The Sargent I Knew by Mary Newbold Patterson Hale   
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The Sargent I Knew 
By Mary Newbold Patterson Hale 
Orinally published in The World Today, November 1927
Author's Note -- This aspect of John Singer Sargent to one of his cousins may, I hope, have worth. Our mothers were first cousins; his mother was an only child, my mother had no married brothers and sisters, so that the Sargents and ourselves have no first cousins on our mother's side. In the years between 1916 and 1925, when Sargent frequented Boston, it was my happy chance to be constantly with him -- in his daily life and work, in his studio, on scaffolding of Library or Museum, with books and plays, friends and music . . . . 
John Singer Sargent was born at Florence, January 12th 1856, the second child of FitzWilliam and Mary Newbold Singer Sargent, childless for two years since the death of their fist-born. Of the younger children only two sisters, of whom one married, lived to grow up and make the close knit devoted family of his later years. 

Sargent's own contribution to the history of his schooldays was that his fondness for drawings in his schoolbooks made his teachers and parents despair of his learning what was printed on them. That what he drew was lively and true may be seen by the pencil drawings which his father enclosed in letters to Sargent's grandparents and the Newbold great-aunts and cousins. A score of these were exhibited in Boston a few months after his death, and all of the original drawings convey some idea or aspect important in the child's mind. The copies of birds, boats, and flowers are done with conscientious fidelity, and were probably taken from a book which he writes to his grandmother Sargent, telling her (July 11, 1864) what good models he finds in it, and that he and his sisters have lessons in writing arithmetic and geography with his father. 

He recognized beauty as beauty at an early age; indeed, no one who knew him could believe he had ever been unaware of it. He said his first distinct memory was of a porphyry cobblestone in the gutter of the Via Tornabuoni in Florence of a colour so lovely that he thought of it continually, and begged his nurse to take him to see it on their daily walks.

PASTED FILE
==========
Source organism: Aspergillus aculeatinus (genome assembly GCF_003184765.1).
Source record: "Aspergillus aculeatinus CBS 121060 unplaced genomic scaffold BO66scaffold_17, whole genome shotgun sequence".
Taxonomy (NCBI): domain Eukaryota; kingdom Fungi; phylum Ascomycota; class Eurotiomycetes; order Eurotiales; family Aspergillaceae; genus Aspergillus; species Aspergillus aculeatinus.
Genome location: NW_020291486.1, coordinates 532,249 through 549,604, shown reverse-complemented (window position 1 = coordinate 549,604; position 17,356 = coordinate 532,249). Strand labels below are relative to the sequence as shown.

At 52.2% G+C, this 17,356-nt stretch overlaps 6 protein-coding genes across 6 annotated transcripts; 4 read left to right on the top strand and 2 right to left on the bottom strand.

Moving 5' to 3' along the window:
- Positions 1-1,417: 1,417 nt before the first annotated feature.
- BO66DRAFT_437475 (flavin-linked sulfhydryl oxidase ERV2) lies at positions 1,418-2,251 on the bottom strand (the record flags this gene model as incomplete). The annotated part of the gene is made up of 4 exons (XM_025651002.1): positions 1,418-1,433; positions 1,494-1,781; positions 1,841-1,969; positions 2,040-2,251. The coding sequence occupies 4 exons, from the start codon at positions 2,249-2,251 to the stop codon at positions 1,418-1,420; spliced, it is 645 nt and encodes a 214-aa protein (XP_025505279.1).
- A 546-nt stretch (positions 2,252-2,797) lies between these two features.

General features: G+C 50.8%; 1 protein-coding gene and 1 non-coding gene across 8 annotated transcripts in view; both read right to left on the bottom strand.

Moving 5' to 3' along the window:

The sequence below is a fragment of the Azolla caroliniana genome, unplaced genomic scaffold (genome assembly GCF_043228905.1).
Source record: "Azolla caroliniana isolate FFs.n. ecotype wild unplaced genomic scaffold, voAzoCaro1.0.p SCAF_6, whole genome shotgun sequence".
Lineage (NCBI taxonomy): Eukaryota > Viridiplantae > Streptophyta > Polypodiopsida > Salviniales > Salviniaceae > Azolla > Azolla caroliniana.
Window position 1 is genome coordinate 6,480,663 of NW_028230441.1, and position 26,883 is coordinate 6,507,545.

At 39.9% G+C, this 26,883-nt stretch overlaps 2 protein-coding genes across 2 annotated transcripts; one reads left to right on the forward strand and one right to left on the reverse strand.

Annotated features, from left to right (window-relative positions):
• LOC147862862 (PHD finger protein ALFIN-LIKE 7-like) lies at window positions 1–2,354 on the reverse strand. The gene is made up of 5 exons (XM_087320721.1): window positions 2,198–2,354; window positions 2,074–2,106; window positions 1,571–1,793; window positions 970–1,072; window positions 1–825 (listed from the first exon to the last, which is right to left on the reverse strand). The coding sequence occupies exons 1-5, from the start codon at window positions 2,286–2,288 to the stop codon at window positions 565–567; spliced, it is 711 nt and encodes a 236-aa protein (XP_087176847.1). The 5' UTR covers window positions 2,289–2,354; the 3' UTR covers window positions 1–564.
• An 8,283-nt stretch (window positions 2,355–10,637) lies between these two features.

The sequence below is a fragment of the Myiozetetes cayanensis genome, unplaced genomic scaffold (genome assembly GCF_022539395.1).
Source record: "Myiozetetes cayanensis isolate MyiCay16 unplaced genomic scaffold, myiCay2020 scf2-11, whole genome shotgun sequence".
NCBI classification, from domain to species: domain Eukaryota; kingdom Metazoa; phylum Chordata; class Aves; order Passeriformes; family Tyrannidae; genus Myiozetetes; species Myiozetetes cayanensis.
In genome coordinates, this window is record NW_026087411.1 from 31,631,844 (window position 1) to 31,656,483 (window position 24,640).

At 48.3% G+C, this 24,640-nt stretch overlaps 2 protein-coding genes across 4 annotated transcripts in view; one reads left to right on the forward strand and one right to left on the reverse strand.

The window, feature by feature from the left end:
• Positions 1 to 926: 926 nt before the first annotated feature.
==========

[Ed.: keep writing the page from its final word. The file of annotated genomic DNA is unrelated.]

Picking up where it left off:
He must have been what our nurse called "a biddable child," for there floated down to the far end of his generation a long list of things "your cousin John Sargent would never have done," coupled with a mythical belief that he arose at dawn and practiced for hours on a piano which he probably built and assuredly tuned. He preferred porridge to all other food for his hard-earned breakfast, and his favorite pastimes were playing scales and brushing his teeth. His sisters, too, were rare and perfectional beings, although they never attained such heights as he did in our mythology. 

The interchange of letters, fifty or sixty years ago, in our wide family circle was full and free, and Mrs. Sargent came of a tribe of punctilious and voluminous scribes. Letters and the not infrequent meetings when the Philadelphia cousins were in Italy and France made John, Emily, and Violet Sargent vivid and real to their unseen cousins in America. "Emily is a dear little girl," writes one of the cousins to my mother from Paris in the autumn of 1865. "The children have beautiful manners, and Johnny seems artistic." Why did we not hate these paragons? 

It was in May, 1865, that John Sargent wrote to his grandmother Sargent that his father was expecting to go to America the following week, and that they would miss him very much "because he always does everything for us, and I do not know what we shall do without him." 

Mrs. Sargent, herself a clever painter in water colours, used to go sketching with her son, she the teacher in those days, with a spirited decision and quick choice which were characteristic. She ruled that no matter how many sketches were begun each day one must be finished.  "Sargent works with vehemence and accuracy," said John Briggs Potter and this maternal dictum was told in response. "That," said Mr. Potter "was the beginning of it." 

John Sargent's fist languages were Italian and English and he seems early to have known German, for he writes in 1864 that they were hoping their mother will find them a German nurse, that they may not forget their German. His speech was accurate, having a delightful and easy correctness, free of any suspicion of pedantry. His vocabulary was large, and he rarely used words form a language other than the one he was speaking. He was clear verbally as he was mentally, and would describe intricate objects or compositions in a most understandable way. 

A Biddable Child | A Musical Genius Spoiled | Painted Diaries | Portrait of Sargent | At the Front in France 


Copyright 2001 Natasha Wallace  All rights reserved 


By:  Natasha Wallace
Copyright 1998-2001 all rights reserved
Created July 30, 2001
Updated November 19, 2001

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